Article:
Evaluation of mobile teaching and learning projects, introduction

  • Published on
    22-Jan-2018

  • View
    112

  • Download
    0

Transcript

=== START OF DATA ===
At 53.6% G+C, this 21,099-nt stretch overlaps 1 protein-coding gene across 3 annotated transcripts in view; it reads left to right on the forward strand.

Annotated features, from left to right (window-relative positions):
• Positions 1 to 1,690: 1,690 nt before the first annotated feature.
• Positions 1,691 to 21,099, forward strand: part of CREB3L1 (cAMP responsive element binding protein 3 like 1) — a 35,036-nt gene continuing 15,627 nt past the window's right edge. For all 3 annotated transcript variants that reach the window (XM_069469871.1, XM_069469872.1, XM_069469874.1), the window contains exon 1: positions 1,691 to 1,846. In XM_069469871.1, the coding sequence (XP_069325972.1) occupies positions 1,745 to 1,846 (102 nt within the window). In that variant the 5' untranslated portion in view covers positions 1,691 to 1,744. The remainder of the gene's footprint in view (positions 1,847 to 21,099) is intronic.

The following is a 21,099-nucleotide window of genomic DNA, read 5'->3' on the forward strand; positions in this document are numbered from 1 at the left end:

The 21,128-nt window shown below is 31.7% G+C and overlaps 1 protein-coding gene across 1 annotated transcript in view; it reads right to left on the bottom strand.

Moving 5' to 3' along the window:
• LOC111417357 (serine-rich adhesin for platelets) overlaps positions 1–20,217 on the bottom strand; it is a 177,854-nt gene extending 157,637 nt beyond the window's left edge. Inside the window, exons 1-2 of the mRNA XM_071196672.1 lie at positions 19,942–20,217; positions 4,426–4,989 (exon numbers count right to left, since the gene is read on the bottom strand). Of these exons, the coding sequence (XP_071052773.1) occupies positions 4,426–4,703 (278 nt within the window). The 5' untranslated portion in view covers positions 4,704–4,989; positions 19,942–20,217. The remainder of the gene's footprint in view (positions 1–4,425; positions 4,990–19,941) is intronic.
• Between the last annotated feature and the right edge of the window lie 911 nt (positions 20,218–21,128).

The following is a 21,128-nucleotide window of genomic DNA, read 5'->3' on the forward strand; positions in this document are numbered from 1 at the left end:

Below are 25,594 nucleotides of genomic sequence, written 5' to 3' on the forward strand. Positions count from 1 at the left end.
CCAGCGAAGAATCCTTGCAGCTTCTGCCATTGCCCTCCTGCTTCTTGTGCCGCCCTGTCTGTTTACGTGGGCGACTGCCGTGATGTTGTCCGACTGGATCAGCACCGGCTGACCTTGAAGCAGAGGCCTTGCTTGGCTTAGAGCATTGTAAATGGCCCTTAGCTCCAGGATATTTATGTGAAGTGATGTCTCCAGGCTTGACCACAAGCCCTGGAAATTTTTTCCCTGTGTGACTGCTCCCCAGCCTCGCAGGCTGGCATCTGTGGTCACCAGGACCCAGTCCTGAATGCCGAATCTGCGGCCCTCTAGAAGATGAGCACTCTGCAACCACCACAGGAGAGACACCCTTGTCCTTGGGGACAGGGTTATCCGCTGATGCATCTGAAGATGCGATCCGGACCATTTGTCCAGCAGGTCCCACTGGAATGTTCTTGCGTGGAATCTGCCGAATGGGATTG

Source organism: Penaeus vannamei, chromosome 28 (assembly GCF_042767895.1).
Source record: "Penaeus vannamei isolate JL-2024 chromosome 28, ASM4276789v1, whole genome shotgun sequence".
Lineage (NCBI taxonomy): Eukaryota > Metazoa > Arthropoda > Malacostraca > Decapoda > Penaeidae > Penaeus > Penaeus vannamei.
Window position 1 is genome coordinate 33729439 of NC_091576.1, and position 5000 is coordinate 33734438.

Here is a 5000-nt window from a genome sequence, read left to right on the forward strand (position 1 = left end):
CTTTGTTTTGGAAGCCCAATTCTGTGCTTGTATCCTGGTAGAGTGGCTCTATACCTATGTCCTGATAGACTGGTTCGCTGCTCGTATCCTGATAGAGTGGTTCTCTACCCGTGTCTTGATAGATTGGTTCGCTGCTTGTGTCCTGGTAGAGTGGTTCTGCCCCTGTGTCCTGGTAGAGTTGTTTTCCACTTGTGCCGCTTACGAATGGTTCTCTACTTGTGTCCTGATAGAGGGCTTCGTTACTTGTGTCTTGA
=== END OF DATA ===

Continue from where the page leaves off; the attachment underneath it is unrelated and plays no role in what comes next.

1. Metadata of the chapter that will be visualized online Chapter Title Evaluation of Mobile Teaching and Learning Projects, an Introduction Copyright Year 2015 Copyright Holder Springer-Verlag Berlin Heidelberg Corresponding Author Family Name Farley Particle Given Name Helen Sufx Division/Department Australian Digital Futures Institute Organization/University University of Southern Queensland Street Y304, Toowoomba Campus, West Street City Toowoomba State QLD Postcode Q 4350 Country Australia Phone +61 7 4631 1738 Email helen.farley@usq.edu.au Author Family Name Murphy Particle Given Name Angela Sufx Division/Department Australian Digital Futures Institute Organization/University University of Southern Queensland Street Y304, Toowoomba Campus, West Street City Toowoomba State QLD Postcode Q 4350 Country Australia Phone +61 7 4631 1638 Email angela.murphy@usq.edu.au Abstract In the decade and a half since the beginning of the new millennium, mobile computing technologies have evolved rapidly, enabling increasingly sophisticated methods of communication and interaction. As a result of the incremental improvements in design, tendency toward reduced size, increased functionality, improvements in data storage capability, and the reliability and ubiquity of the networks that support them, mobile technologies are increasingly perceived as essential to the conduct of peoples everyday lives (Evans-Cowley 2010). 2. 1 Evaluation of Mobile Teaching and Learning Projects, an Introduction 2Q1 Helen Farley* and Angela Murphy 3 Australian Digital Futures Institute, University of Southern Queensland, Toowoomba, QLD, Australia 4Q2 In the decade and a half since the beginning of the new millennium, mobile computing technologies have 5 evolved rapidly, enabling increasingly sophisticated methods of communication and interaction. As a 6 result of the incremental improvements in design, tendency toward reduced size, increased functionality, 7 improvements in data storage capability, and the reliability and ubiquity of the networks that support 8 them, mobile technologies are increasingly perceived as essential to the conduct of peoples everyday 9 lives (Evans-Cowley 2010). 10 In the educational context, ubiquitous connectivity and the portable nature of these devices facilitate 11 access to collaborative and contextualized learning experiences which translate into greater ownership of 12 learning processes (Wong 2012a). Furthermore, these technologies are becoming ever more affordable, 13 presenting unique opportunities for facilitating the exible delivery of contextualized learning experi- 14 ences for diverse student cohorts. However, despite the enhanced capabilities of mobile technologies, the 15 eld of mobile learning is failing to keep pace in terms of pedagogical considerations (Traxler 2007). This 16 is evidenced by the relative paucity of theoretical frameworks that focus on the impact of mobile 17 technologies on learners and their experiences of mobile learning (Kearney et al. 2012). Consequently, 18 most mobile learning initiatives are piecemeal, are poorly supported by the institution, and are not 19 sustained beyond the original project funding or continue once the project leader leaves the institution 20 (Mueller et al. 2012). 21 A signicant challenge facing most educational institutions is identifying strategic and operational 22 priorities for investment in mobile learning capabilities within a rapidly changing eld while maximizing 23 the educational outcomes for students and minimizing institutional costs. Over the past 10 years, a number 24 of pilot or experimental research studies have been conducted across sectors to investigate the impact of 25 mobile technologies on learning and teaching (e.g., Elias 2011; Biggs and Justice 2011; Wong 2012b). 26 One of the most consistent conclusions of these studies is that there are still a number of barriers that 27 inuence the adoption of mobile learning initiatives in education, both at an institutional and at a user 28 level. Higher education institutions are cautious about investing extensively in mobile technologies 29 because of the rate of emergence of new models and the speed with which devices become obsolete. 30 Few higher education institutions have therefore implemented well-nanced and highly visible mobile 31 learning initiatives that are operationalized within policy and practice. 32 A report conducted for the Joint Information Systems Committee (JISC) e-learning program in late 33 2010 indicated that the most prominent issue in the eld of mobile learning is the lack of full-scale 34 evaluations of mobile technology in higher education (Wishart and Green 2010) and the absence of a 35 stable platform from which to effectively research the role, drivers, and impact of mobility on learning 36 (Park 2011). Several attempts to conceptualize mobile learning have been made (e.g., Traxler 2007; JISC 37 InfoNet 2011; Pachman et al. 2011; Vavoula and Sharples 2009), yet none have been sufciently targeted 38 to ensure comprehensive and rigorous coverage of the rapidly developing and changing landscape of 39 contemporary mobile learning networks and technologies. 40 This section explores some of the issues involved with the evaluation of mobile learning initiatives but 41 further looks at the ways in which these challenges are addressed in a variety of learning and institutional *Email: helen.farley@usq.edu.au Handbook of Mobile Teaching and Learning DOI 10.1007/978-3-642-41981-2_23-1 # Springer-Verlag Berlin Heidelberg 2015 Page 1 of 6 3. 42 contexts. This section begins with the chapter, Moving Towards the Effective Evaluation of Mobile 43 Learning Initiatives in Higher Education Institutions, providing an overview of the mobile learning 44 evaluation frameworks that already exist. The chapter opens with an exploration of current use and 45 pedagogical goals of various mobile learning initiatives. The authors then turn their attention to identi- 46 fying the challenges in evaluating mobile learning initiatives. This sets the scene for their critical 47 consideration of a number of frameworks including the Evaluation of Technologies Framework (Q3 Ng 48 and Nicholas 2013); Critical Analysis (Frohberg et al. 2009), a Framework for Analysing Mobile 49 Learning (Sharples et al. 2007), and Pedagogical Forms for Mobile Learning (Laurillard 2007, based 50 on work in 2002). The chapter concludes with the proposal of a new framework derived from data 51 collected as part of a 3-year funded project in an Australian regional university. 52 Though mobile technologies have been widely adopted by students (e.g., see Murphy and Farley 53 2012), educators are still struggling with when and how these technologies should be used for learning. 54 Melissa Nursey-Bray in her chapter, Moving with Mobiles: Using IT in the Classroom as Against 55 Online: A Comparative Reection from South Australia, explores these issues. This chapter investigates 56 how mobile devices can be used to deliver online content but goes further by exploring how mobile 57 devices can be used to transform face-to-face teaching methods using a South Australian case study. 58 Tairan Kevin Huang, Jin Cui, Corinne Cortese, and Matthew Pepper delve into how emerging mobile 59 technologies can be used for Peer Assisted Learning (PAL) in their chapter, Internet-Based Peer 60 Assisted Learning: Current Models, Future Applications and Potential. The authors posit that emerging 61 technologies can be leveraged to accommodate learning in light of the changing student lifestyle. In this 62 chapter, a number of models for PAL are examined along with the technological requirements of 63 establishment and maintenance of Internet-based PAL programs. 64 In her chapter, Service-Learning Application in an m-Learning Course, Margaret Sass begins by 65 investigating the rationale and pedagogical intent behind mobile learning or m-learning. These ideas are 66 then transferred into the domain of service learning, whereby learning takes place within the context of the 67 community in response to community needs in order to facilitate a powerful learning experience for the 68 student. Social media can be used effectively to this end, providing a quality learning experience using a 69 platform with which students are already comfortable. 70 The next chapter focuses on the evaluation of specic mobile learning initiatives in higher education. 71 The chapter by Aimee Zhang, Student Feedback in Mobile Teaching and Learning, describes a 72 mobile learning project titled Tutors in Pockets. In this project, a mobile application or app was 73 developed for iOS and Android mobile devices. The app was used in undergraduate economics education 74 in an Australian university. The effectiveness of the app use in this context was evaluated using both 75 quantitative and qualitative measures. 76 Emerging technologies bring with them opportunities to leverage the affordances of these technologies 77 for learning. Though it is tempting to recreate old ways of teaching in new ways on these technologies, it is 78 potentially more effective to evolve new ways of learning altogether. One of the ways that many educators 79 are engaging students in new ways is through gamication, leveraging gaming elements to enhance 80 learning. Izabel Rego, in her chapter, Mobile Language Learning: How Gamication Improves the 81 Experience, explores how gamication can be used to promote student learning through enhanced 82 engagement. The focus of her chapter relates to language learning using mobile devices. To this end, 83 she explores the affordances of a number of mobile applications, specically Language Learning Game 84 (LLG), Duolingo, and LingoBee. 85 When e-learning rst became popular in education, many educators simply placed PDFs of hardcopy 86 materials onto a webpage or learning management system. Very little account was taken for optimizing 87 the materials or content for the online environment. Much the same is happening with assessments, where 88 e-learning and paper-based assessment systems are merely transposed to the mobile learning Handbook of Mobile Teaching and Learning DOI 10.1007/978-3-642-41981-2_23-1 # Springer-Verlag Berlin Heidelberg 2015 Page 2 of 6 4. 89 environment. The chapter, Transforming Assessments into the Digital Domain by Rodney J. Clarke, 90 explores how assessments can be optimized for use with mobile devices using genre theory. This 91 exploration makes use of a specic case study from a rst-year information systems subject. 92 One of the difculties with emerging technologies is that they come and go. Just a few years ago, the 93 personal digital assistant or PDAwas hailed as the game-changing device that could revolutionize mobile 94 learning. At the time of the PDAs peak of popularity, tablets were not visible in the device market. Since 95 their release in 2010, iPads have changed all that. Along with their popularity for social networking and 96 entertainment, educators have been nding innovative ways of using iPads for education. In a few select 97 institutions around the world, iPads have been distributed to students and educators on a large scale. The 98 chapter from Lynnae Rankine-Venaruzzo and Dennis Macnamara, iPads as Institutional Game 99 Changers, explores how such an implementation can be achieved with optimal results. The chapter 100 explores a number of avenues of approach such as staff capacity building in designing interactive mobile- 101 enabled learning activities and assessment tasks and showcasing good practice among others. 102 References 103 Biggs, B., and R. Justice. 2011. M-learning: The next evolution. Chief Learning Ofcer 10(4): 3841. 104 Elias, T. 2011. Universal instructional design principles for M-learning. International Review of Research 105 in Open and Distance Learning 12(2): 143156. 106 Evans-Cowley, J. 2010. Planning in the real-time city: The future of mobile technology. Journal of 107 Planning Literature 25(2): 136149. 108 JISC InfoNet. 2011. Mobile learning infokit. Retrieved from https://mobilelearninginfokit.pbworks.com/ 109 w/page/41122430/Home 110 Kearney, M., S. Schuck, K. Burden, and P. Aubusson. 2012. Viewing mobile learning from a pedagogical 111 perspective. Research in Learning Technology 20. Retrieved from http://www. 112 researchinlearningtechnology.net/index.php/rlt/article/view/14406/html 113 Mueller, J., E. Wood, D. De Pasquale, and R. Cruikshank. 2012. Examining mobile technology in higher 114 education: Handheld devices in and out of the classroom. International Journal of Higher Education 115 1(2): 4354. 116 Murphy, Angela, and Helen Farley. 2012. Development of a framework for evaluating the impact and 117 sustainability of mobile learning initiatives in higher education. In ASCILITE 2012: 29th annual 118 conference of the Australasian Society for Computers in Learning in Tertiary Education: Future 119 challenges, sustainable futures, Sydney, 2528 Nov. 120 Pachman, M., A. Logunov, and S. Quinton. 2011. TELT evaluation framework Renement of TELT 121 survey instrument (2nd iteration). Sydney: University of New South Wales. 122 Park, Y. 2011. A pedagogical framework for M-learning: Categorizing educational applications of mobile 123 technologies into four types. International Review of Research in Open and Distance Learning 12(2): 124 78102. 125 Traxler, J. 2007. Dening, discussing and evaluating mobile education: The moving nger writes and 126 having writ. . . International Review of Research in Open and Distance Learning 8(2). Retrieved from 127 http://www.irrodl.org/index.php/irrodl/article/view/346 128 Vavoula, G., and M. Sharples. 2009. Meeting the challenges in evaluating mobile learning: A 3-level 129 evaluation framework. International Journal of Mobile and Blended Learning 1(2): 5475. 130 Wishart, J., and D. Green. 2010. Identifying emerging issues in mobile learning in higher and further 131 education: A report to JISC. University of Bristol. Handbook of Mobile Teaching and Learning DOI 10.1007/978-3-642-41981-2_23-1 # Springer-Verlag Berlin Heidelberg 2015 Page 3 of 6 5. 132 Wong, L.H. 2012a. A learner-centric view of mobile seamless learning. British Journal of Educational 133 Technology 43: 1923. 134 Wong, W. 2012b. Tools of the trade: How mobile learning devices are changing the face of higher 135 education. Community College Journal 82(5): 5461. Handbook of Mobile Teaching and Learning DOI 10.1007/978-3-642-41981-2_23-1 # Springer-Verlag Berlin Heidelberg 2015 Page 4 of 6 6. Index Terms: Joint Information Systems Committee (JISC) e-Learning program 1 Mobile learning initiatives, higher education 2 Online content, mobile devices 2 Peer Assisted Learning (PAL) 2 Personal Digital Assistant (PDA) 3 Social media 2 Handbook of Mobile Teaching and Learning DOI 10.1007/978-3-642-41981-2_23-1 # Springer-Verlag Berlin Heidelberg 2015 Page 5 of 6 7. Author Queries Query Refs. Details required Q1 Please check if author affiliation is okay. Q2 Please provide Abstract. Q3 Please provide details of Ng and Nicholas (2013), Frohberg et al. (2009), Sharples et al. (2007), Laurillard (2007) in the reference list. Handbook of Mobile Teaching and Learning DOI 10.1007/978-3-642-41981-2_23-1 # Springer-Verlag Berlin Heidelberg 2015 Page 6 of 6